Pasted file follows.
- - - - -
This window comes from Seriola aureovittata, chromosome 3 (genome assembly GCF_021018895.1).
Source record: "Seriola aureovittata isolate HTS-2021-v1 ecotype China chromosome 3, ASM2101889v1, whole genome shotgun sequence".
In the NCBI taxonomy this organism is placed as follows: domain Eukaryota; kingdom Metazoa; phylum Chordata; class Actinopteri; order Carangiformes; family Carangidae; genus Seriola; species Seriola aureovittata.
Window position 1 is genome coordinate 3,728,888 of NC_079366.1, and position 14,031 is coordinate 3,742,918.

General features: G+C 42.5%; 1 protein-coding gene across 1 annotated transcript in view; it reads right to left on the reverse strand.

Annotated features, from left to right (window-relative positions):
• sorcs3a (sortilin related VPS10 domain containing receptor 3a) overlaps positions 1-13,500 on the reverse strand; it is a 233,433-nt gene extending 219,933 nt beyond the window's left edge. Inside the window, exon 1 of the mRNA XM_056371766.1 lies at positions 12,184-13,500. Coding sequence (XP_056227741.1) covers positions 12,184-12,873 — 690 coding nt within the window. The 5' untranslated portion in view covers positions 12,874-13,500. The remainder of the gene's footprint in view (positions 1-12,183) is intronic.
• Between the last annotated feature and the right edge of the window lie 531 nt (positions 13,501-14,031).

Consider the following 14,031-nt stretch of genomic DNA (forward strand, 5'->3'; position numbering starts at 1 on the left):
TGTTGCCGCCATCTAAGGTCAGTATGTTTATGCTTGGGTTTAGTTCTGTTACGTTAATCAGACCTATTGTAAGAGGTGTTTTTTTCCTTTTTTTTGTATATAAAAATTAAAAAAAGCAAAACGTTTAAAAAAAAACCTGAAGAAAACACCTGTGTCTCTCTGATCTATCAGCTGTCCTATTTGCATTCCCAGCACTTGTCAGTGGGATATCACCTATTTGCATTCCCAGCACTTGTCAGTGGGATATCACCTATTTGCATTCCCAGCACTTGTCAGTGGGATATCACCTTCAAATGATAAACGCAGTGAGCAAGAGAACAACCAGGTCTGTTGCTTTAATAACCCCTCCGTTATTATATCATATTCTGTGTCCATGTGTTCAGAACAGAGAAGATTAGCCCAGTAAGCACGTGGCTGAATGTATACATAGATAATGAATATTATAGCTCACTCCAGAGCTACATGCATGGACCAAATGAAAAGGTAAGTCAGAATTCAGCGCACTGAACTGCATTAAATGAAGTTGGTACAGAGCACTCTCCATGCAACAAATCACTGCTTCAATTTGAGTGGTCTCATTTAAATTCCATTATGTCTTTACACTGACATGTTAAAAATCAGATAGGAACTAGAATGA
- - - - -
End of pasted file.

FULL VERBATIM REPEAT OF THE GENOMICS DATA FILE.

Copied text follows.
This window comes from Seriola aureovittata, chromosome 3 (genome assembly GCF_021018895.1).
Source record: "Seriola aureovittata isolate HTS-2021-v1 ecotype China chromosome 3, ASM2101889v1, whole genome shotgun sequence".
In the NCBI taxonomy this organism is placed as follows: domain Eukaryota; kingdom Metazoa; phylum Chordata; class Actinopteri; order Carangiformes; family Carangidae; genus Seriola; species Seriola aureovittata.
Window position 1 is genome coordinate 3,728,888 of NC_079366.1, and position 14,031 is coordinate 3,742,918.

General features: G+C 42.5%; 1 protein-coding gene across 1 annotated transcript in view; it reads right to left on the reverse strand.

Annotated features, from left to right (window-relative positions):
• sorcs3a (sortilin related VPS10 domain containing receptor 3a) overlaps positions 1-13,500 on the reverse strand; it is a 233,433-nt gene extending 219,933 nt beyond the window's left edge. Inside the window, exon 1 of the mRNA XM_056371766.1 lies at positions 12,184-13,500. Coding sequence (XP_056227741.1) covers positions 12,184-12,873 — 690 coding nt within the window. The 5' untranslated portion in view covers positions 12,874-13,500. The remainder of the gene's footprint in view (positions 1-12,183) is intronic.
• Between the last annotated feature and the right edge of the window lie 531 nt (positions 13,501-14,031).

Consider the following 14,031-nt stretch of genomic DNA (forward strand, 5'->3'; position numbering starts at 1 on the left):
TGTTGCCGCCATCTAAGGTCAGTATGTTTATGCTTGGGTTTAGTTCTGTTACGTTAATCAGACCTATTGTAAGAGGTGTTTTTTTCCTTTTTTTTGTATATAAAAATTAAAAAAAGCAAAACGTTTAAAAAAAAACCTGAAGAAAACACCTGTGTCTCTCTGATCTATCAGCTGTCCTATTTGCATTCCCAGCACTTGTCAGTGGGATATCACCTATTTGCATTCCCAGCACTTGTCAGTGGGATATCACCTATTTGCATTCCCAGCACTTGTCAGTGGGATATCACCTTCAAATGATAAACGCAGTGAGCAAGAGAACAACCAGGTCTGTTGCTTTAATAACCCCTCCGTTATTATATCATATTCTGTGTCCATGTGTTCAGAACAGAGAAGATTAGCCCAGTAAGCACGTGGCTGAATGTATACATAGATAATGAATATTATAGCTCACTCCAGAGCTACATGCATGGACCAAATGAAAAGGTAAGTCAGAATTCAGCGCACTGAACTGCATTAAATGAAGTTGGTACAGAGCACTCTCCATGCAACAAATCACTGCTTCAATTTGAGTGGTCTCATTTAAATTCCATTATGTCTTTACACTGACATGTTAAAAATCAGATAGGAACTAGAATGA